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Google Removes 16 Malicious Apps from Play Store; Uninstall right now

Google Removes 16 Malicious Apps from Play Store; Uninstall right now
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Google Removes 16 Malicious Apps from Play Store; Uninstall right now

Highlights

As per Avast, if these 16 apps are there on your smartphone, would bombard you with intrusive ads and that ended up in a costly phone bill.

Google has been removing apps from the Play Store for either being infected with malware or for violating its app store policies. Now, while Google is very particular and with the rigid rules, some apps are either adware or are malware-infected.

This time security research firm Avast found 16 apps that are laden with adware and appeared like games; they actually damage your device.

As per Avast, if these 16 apps are there on your smartphone, would bombard you with intrusive ads and that ended up in a costly phone bill. Also, realise the damage they can cause, these apps have been downloaded 8 million times. And while Avast published their report, many ads were still available for download, and some of them were also serving advertisements outside the application.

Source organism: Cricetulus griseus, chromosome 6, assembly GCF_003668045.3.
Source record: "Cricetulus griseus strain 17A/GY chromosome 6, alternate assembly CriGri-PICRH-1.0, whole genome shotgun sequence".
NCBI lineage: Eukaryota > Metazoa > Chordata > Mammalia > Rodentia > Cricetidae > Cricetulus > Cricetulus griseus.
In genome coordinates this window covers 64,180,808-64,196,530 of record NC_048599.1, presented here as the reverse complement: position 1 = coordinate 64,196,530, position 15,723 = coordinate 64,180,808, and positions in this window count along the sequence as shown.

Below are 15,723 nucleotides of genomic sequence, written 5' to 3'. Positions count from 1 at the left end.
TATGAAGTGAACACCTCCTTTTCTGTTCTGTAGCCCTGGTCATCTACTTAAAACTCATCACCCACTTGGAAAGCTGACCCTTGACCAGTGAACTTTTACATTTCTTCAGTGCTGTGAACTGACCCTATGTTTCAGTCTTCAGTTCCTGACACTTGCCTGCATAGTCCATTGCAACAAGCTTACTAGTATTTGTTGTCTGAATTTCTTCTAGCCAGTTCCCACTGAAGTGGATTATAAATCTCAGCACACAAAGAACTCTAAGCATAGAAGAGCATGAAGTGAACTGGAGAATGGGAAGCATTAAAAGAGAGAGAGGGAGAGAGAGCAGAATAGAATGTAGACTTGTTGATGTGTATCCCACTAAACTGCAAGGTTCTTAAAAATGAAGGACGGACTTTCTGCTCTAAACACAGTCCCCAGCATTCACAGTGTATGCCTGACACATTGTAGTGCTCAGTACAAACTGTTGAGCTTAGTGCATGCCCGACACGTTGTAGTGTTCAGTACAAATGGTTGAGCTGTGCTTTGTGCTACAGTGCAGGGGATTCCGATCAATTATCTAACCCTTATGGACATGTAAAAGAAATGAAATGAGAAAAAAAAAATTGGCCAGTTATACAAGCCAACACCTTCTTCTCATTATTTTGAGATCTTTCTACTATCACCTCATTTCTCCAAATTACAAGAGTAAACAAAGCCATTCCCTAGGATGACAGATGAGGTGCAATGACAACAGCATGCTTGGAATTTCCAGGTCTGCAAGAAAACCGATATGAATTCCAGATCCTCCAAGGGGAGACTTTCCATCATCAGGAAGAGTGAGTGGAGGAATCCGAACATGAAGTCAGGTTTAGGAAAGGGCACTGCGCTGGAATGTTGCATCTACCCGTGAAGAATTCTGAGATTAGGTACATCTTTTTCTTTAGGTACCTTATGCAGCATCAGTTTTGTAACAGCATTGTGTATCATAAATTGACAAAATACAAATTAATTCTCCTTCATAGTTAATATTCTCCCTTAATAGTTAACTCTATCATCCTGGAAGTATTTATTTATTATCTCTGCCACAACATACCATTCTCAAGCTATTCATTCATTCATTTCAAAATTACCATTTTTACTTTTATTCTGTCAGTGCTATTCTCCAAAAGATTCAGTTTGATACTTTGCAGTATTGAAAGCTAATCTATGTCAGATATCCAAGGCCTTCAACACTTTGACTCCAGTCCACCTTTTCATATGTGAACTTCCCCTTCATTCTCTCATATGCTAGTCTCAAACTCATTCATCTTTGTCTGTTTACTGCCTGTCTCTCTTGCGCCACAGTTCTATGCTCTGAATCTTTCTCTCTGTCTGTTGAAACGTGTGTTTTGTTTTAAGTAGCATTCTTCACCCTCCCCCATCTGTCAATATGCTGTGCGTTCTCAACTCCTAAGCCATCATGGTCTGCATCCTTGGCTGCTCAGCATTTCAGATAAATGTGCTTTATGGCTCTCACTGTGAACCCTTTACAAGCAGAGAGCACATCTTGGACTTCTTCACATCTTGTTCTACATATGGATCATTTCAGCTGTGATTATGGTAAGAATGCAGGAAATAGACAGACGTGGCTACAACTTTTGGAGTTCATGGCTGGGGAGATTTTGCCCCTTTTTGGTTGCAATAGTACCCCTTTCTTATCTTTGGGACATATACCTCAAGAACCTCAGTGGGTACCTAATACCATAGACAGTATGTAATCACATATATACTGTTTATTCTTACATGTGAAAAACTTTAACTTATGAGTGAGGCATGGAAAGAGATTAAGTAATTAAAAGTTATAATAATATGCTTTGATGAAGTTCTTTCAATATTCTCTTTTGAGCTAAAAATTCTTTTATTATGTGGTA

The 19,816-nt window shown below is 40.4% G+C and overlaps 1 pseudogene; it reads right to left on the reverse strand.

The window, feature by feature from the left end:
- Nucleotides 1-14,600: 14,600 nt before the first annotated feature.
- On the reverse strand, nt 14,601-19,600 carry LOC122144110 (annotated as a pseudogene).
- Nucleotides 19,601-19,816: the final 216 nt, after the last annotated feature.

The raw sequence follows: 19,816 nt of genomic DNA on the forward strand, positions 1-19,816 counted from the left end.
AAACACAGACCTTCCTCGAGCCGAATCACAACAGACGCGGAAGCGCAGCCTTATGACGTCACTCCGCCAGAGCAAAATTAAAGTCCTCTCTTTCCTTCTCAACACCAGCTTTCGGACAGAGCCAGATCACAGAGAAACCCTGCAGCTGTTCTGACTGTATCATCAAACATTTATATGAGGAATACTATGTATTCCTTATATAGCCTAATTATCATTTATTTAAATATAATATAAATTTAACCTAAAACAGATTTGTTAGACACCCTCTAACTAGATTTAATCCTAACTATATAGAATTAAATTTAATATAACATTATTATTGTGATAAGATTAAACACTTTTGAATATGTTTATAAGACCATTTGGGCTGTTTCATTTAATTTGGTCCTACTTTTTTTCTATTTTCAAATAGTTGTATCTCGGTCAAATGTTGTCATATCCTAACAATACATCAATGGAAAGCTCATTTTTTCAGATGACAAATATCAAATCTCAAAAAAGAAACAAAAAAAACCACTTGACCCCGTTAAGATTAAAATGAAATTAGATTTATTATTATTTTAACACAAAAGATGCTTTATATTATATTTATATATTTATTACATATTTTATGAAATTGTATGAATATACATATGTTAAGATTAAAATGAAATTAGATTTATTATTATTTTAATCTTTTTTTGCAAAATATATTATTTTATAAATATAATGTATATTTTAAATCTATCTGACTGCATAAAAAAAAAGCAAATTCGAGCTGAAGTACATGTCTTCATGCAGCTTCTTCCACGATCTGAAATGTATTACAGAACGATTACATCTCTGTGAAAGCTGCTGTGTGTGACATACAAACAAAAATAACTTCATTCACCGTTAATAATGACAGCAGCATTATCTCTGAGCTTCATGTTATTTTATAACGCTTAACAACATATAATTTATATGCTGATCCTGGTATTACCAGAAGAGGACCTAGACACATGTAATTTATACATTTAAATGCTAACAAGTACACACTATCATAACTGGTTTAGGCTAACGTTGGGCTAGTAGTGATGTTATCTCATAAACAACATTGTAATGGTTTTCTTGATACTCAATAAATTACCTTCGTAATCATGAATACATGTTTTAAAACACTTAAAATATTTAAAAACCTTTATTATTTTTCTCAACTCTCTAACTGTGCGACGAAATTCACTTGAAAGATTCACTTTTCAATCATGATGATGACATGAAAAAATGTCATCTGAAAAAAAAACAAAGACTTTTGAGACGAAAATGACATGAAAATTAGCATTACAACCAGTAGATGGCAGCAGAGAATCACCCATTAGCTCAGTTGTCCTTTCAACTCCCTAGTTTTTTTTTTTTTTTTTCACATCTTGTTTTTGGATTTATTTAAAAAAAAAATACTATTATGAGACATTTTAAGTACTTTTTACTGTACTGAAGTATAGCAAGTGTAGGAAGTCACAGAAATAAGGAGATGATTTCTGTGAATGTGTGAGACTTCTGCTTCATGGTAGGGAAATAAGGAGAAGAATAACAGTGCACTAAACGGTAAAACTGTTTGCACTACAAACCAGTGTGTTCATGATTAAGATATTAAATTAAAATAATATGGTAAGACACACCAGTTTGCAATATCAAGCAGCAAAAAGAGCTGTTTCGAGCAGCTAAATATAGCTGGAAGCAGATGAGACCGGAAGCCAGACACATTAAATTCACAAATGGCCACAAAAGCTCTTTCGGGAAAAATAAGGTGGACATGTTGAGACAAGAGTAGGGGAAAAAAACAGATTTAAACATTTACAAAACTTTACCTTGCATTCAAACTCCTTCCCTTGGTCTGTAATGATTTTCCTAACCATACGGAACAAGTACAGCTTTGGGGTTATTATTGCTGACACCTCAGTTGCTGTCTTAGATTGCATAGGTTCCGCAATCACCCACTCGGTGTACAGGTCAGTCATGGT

Avast said that these apps were a part of the HiddenAds family. HiddenAds is a type of Trojan that activates several ads once it is downloaded.

On the listing page of these apps, several reviews mention that they were shown as YouTube ads and the advertised game was different from what was being offered.

Google has removed these apps from the Play Store and if you have been using any of them - delete them right now.

List of the 16 Malicious Apps:

 Shoot Them

 Crush Car

 Rolling Scroll

 Helicopter Attack – NEW

 Assassin Legend - 2020 NEW

 Rugby Pass

 Helicopter Shoot

 Flying Skateboard

 Iron it

 Shooting Run

 Plant Monster

 Find Hidden

 Find 5 Differences - 2020 NEW

 Rotate Shape

 Jump Jump

 Find the Differences - Puzzle Game

These apps do end up sneaking into the app market, and although Google has been trying its best to prevent HiddenAds from entering the Play Store.

Avast states that "users need to be vigilant when downloading applications to their phones and are advised to check the applications' profile, reviews and to be mindful of extensive device permission requests."

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